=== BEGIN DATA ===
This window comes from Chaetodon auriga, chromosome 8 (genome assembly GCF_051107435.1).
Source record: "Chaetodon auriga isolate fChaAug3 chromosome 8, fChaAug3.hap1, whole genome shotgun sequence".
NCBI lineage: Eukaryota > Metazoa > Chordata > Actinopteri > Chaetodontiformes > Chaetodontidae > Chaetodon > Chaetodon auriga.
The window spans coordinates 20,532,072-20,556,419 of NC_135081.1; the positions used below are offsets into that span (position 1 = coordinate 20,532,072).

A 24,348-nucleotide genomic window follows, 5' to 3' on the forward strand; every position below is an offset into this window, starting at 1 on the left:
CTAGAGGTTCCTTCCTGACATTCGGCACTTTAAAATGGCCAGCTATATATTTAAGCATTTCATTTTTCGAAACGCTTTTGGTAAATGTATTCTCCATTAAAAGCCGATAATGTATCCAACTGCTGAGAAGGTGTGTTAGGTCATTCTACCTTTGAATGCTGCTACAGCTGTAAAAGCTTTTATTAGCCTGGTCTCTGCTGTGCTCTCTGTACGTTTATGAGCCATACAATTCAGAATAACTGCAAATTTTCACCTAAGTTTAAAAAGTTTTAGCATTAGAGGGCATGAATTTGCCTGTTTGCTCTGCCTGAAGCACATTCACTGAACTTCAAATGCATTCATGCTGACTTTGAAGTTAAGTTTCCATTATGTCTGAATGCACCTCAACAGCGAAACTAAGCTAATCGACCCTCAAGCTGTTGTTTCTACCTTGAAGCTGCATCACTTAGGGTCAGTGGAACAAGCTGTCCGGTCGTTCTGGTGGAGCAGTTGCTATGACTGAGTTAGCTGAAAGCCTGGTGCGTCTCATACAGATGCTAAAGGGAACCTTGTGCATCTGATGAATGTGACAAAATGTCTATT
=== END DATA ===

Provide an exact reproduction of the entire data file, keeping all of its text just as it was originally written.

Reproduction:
This window comes from Chaetodon auriga, chromosome 8 (genome assembly GCF_051107435.1).
Source record: "Chaetodon auriga isolate fChaAug3 chromosome 8, fChaAug3.hap1, whole genome shotgun sequence".
NCBI lineage: Eukaryota > Metazoa > Chordata > Actinopteri > Chaetodontiformes > Chaetodontidae > Chaetodon > Chaetodon auriga.
The window spans coordinates 20,532,072-20,556,419 of NC_135081.1; the positions used below are offsets into that span (position 1 = coordinate 20,532,072).

A 24,348-nucleotide genomic window follows, 5' to 3' on the forward strand; every position below is an offset into this window, starting at 1 on the left:
CTAGAGGTTCCTTCCTGACATTCGGCACTTTAAAATGGCCAGCTATATATTTAAGCATTTCATTTTTCGAAACGCTTTTGGTAAATGTATTCTCCATTAAAAGCCGATAATGTATCCAACTGCTGAGAAGGTGTGTTAGGTCATTCTACCTTTGAATGCTGCTACAGCTGTAAAAGCTTTTATTAGCCTGGTCTCTGCTGTGCTCTCTGTACGTTTATGAGCCATACAATTCAGAATAACTGCAAATTTTCACCTAAGTTTAAAAAGTTTTAGCATTAGAGGGCATGAATTTGCCTGTTTGCTCTGCCTGAAGCACATTCACTGAACTTCAAATGCATTCATGCTGACTTTGAAGTTAAGTTTCCATTATGTCTGAATGCACCTCAACAGCGAAACTAAGCTAATCGACCCTCAAGCTGTTGTTTCTACCTTGAAGCTGCATCACTTAGGGTCAGTGGAACAAGCTGTCCGGTCGTTCTGGTGGAGCAGTTGCTATGACTGAGTTAGCTGAAAGCCTGGTGCGTCTCATACAGATGCTAAAGGGAACCTTGTGCATCTGATGAATGTGACAAAATGTCTATT